Student profile - Melanie Voevodin

Tell us a bit about yourself and your thesis topic -

I am a dietitian, and worked for five years as a clinical dietitian after graduating. I then went on to project management and curriculum development for local dietetic training courses. I also worked for the Victorian Government and for a big food company. Over this time I did further study, public policy, and later health economics.

I wanted to do this research for years, but each time I set up a meeting with a potential supervisor…I found out I was pregnant.  This happened three times!  Six years and three babies later ... I went out again to select a supervisor, department, and university – yes, in that order. 

It happened that the political landscape was also more ready for the work: eHealth was a “trend” and within the profession, the concept of measuring and reporting what dietitians do had become better known.  Our US counterparts had developed an eHealth-language specific to dietitians.  This was used in my research in a preliminary modelling phase. 

The question I had posed years earlier remained unanswered: If dietitians are specifically trained to help with obesity and diabetes, where are we?  I wanted to know if dietitians can turn around this obesity epidemic and if they can, what was the complete infrastructure they needed to do this well, and, how can they generate the evidence for their contribution.  The central thesis (argument) is that dietitians can make a difference, it may not be large, it may not achieve the “two fruit five veg 60 minutes of exercise and a BMI of <25kg/m2”, but the small behaviour change a client makes because of the counselling a dietitian provides DOES make a measurable difference to health outcomes.

An output from my thesis is a minimum data set of what dietitians need to collect to be able to report what they do, and the health outcome that intervention achieved.  It is right in the pocket of eHealth – right treatment to the right person at the right time – and a system to record and report whatever that treatment was and whether it worked or not for this person at this time.  The data-collection system is built with the intention to be able to report to our National Health Performance Indicators.  So for the first time, dietitians will be able to generate evidence to show their national contribution to behavioural change.

You said that you worked as a dietitian for ten years, what made you decide to come back and write a thesis after practising for so long?

I always wanted to do my PhD and this idea, the concept for this thesis, came from an initial interest in data collection and reporting in the health system.  I had done a small thesis as part of the Master of Public Policy in data collection practices of dietitians in hospitals. Every day we (dietitians) had to enter data into a system to account for our 7.25 hours in the day. Yet the data was never used for anything!  Well, not very much compared with the medical professions.  So we collected data, but there was no requirement to report the data.  Economically, this made sense: why would a health service invest in developing a system to record and report what dietitians do when the whole department used up less than 0.5% of the total hospital budget!  I could see it would be down to us, the profession, to do it ourselves. 

I knew from my Masters research our professional capacity to develop a system, even with best intentions, was unlikely to take priority over all other priorities within the resources available.  Watching the health landscape, chronic disease was increasing, and public health policy was not recognising dietitians as a potential first line of defence to improve our health statistics!  Improving health outcomes through iterative behaviour change is exactly what dietitians are trained to do – but where were we?  It was time to develop a system, or at least make some headway to being able to record and report the contribution dietitians made to Australia’s health.  The question is: can dietitians turn around this obesity epidemic?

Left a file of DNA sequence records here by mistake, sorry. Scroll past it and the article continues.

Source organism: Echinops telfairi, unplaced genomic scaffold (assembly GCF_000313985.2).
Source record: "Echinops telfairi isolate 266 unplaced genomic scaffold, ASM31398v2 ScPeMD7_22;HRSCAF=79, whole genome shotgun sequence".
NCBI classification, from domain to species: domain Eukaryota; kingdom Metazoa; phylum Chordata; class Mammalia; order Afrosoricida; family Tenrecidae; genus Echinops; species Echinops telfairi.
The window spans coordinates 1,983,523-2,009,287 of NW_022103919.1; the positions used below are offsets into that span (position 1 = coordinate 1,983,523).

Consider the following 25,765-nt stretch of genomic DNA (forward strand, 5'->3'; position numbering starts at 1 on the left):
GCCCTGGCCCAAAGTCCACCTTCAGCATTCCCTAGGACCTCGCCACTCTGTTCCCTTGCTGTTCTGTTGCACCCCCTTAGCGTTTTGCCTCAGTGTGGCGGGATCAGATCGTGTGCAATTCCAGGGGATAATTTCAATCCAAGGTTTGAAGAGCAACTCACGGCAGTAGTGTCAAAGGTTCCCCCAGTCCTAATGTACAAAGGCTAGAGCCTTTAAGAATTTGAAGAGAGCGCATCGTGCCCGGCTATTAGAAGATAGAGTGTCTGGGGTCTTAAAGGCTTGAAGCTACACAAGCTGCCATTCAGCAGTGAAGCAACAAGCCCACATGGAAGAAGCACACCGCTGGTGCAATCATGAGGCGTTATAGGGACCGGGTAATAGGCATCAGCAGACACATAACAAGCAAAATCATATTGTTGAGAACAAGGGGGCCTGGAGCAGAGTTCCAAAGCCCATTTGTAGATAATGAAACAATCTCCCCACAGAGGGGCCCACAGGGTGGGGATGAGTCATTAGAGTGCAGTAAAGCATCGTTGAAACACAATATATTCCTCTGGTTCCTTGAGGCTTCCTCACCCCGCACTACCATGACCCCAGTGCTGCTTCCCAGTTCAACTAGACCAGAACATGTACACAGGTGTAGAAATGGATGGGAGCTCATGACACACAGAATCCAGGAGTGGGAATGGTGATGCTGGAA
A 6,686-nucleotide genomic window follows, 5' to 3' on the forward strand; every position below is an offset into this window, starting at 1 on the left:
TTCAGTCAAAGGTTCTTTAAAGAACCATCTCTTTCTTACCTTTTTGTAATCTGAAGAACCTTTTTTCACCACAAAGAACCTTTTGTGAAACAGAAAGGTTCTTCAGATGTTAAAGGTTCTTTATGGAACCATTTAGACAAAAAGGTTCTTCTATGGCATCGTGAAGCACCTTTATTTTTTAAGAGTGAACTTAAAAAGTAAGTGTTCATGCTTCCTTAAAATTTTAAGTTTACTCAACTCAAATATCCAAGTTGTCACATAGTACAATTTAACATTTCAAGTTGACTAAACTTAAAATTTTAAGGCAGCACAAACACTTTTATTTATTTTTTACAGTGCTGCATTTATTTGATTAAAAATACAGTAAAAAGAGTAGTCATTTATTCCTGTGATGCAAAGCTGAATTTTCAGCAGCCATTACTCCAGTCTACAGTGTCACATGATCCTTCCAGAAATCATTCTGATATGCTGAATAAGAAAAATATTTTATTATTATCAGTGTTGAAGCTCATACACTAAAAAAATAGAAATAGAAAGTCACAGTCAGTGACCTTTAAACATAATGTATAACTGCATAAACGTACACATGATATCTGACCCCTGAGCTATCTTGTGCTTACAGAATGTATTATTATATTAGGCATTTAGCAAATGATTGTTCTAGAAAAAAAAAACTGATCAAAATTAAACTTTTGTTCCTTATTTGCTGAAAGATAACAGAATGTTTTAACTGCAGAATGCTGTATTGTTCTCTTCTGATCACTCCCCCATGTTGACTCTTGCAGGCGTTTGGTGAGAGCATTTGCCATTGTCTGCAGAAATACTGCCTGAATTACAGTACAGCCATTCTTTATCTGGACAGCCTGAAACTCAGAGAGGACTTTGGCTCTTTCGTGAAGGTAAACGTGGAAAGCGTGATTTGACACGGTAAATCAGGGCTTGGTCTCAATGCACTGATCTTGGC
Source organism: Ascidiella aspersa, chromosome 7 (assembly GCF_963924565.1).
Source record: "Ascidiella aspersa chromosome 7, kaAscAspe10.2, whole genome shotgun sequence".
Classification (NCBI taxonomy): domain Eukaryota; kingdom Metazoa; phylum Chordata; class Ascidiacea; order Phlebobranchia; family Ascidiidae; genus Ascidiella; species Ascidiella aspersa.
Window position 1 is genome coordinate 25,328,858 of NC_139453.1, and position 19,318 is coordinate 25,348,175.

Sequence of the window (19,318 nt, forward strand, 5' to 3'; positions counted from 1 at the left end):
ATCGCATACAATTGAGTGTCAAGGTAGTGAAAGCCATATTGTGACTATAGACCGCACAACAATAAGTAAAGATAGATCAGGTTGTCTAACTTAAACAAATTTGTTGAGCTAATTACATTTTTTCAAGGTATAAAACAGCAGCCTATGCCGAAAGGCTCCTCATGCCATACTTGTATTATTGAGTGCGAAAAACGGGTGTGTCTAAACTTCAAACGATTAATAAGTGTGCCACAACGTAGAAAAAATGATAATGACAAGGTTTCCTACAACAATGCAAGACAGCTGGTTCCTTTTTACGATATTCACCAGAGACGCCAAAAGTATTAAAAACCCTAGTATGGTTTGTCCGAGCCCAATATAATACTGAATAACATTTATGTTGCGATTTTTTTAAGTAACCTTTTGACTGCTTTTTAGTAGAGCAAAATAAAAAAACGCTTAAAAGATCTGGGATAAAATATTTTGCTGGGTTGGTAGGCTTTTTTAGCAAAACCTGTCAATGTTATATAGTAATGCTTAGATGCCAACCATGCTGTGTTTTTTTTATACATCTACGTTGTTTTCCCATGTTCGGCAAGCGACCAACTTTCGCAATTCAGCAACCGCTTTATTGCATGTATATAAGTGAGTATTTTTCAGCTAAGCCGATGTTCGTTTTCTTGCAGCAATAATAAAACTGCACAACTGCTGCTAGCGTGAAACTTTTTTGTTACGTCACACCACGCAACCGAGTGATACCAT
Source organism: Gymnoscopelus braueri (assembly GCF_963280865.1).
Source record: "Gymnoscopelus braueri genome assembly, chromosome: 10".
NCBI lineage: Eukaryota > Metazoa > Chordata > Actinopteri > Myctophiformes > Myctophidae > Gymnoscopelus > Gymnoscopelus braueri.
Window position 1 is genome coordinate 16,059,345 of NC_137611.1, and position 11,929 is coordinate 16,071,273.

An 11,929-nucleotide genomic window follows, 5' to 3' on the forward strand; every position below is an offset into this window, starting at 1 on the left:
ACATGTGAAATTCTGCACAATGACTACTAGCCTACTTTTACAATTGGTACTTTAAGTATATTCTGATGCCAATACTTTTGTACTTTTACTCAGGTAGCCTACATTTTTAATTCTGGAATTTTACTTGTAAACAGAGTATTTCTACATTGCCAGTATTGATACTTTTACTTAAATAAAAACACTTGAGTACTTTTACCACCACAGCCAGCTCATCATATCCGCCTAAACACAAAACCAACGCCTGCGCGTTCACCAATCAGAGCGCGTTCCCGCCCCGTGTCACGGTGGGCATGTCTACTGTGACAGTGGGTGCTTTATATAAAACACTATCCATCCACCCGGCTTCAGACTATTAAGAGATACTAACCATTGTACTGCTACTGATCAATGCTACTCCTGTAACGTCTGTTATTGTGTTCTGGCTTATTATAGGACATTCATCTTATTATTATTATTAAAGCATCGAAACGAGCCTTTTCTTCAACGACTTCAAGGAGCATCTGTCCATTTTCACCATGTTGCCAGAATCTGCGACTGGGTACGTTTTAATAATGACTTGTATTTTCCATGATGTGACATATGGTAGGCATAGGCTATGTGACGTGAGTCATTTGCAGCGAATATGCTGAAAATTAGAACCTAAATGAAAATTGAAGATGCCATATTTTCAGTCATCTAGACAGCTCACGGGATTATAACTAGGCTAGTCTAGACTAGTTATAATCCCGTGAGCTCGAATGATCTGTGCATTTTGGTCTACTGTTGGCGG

What have you learnt while writing your thesis?

I have found blogging helpful.  Blogging allows a “free-writing” style where you can play with ideas.  If an idea works, becomes more sophisticated I mean, I may keep it with the blog, but use the idea to move my idea in the thesis to the next level.  I see writing as a major contribution to my research method and design, and have made my best discoveries through writing (supported by the playing with ideas in blogging). 

The other benefit of blogging is the audience is my target audience – the people I most want to influence.  In contrast, you can do as many peer reviewed papers as you want but they have to be a particular format and a particular recipe (so to speak) and you often leave out the “story”, the real life bits translated in a way that is useful.
Communicating what I know through research is my “giving back” to those who have contributed to the research, and to raise awareness of the issues that face dietitians as a profession.  Keeping up with communication across the different mediums takes time: so it’s the blog with Twitter and Facebook plus the website for people who aren’t on social media.  But it is the thesis that talks the science. My job is to plant the idea seeds in the peer reviewed literature, and to go back and raise awareness through blogs.

What are your plans when you finish your thesis?

Sleep! And then I’d like to continue with the cluster randomised controlled trial written up to test the “preliminary” data-collection and reporting system.  Of course, I will only do this if I am successful at getting a grant.  If no grant, I will hand that next phase to a willing PhD student….and do some more writing!  Many stories to tell.

3MT thesis presentation 2012

Contact Melanie

Follow Melanie on Twitter, at @MDPStudy,  or her blog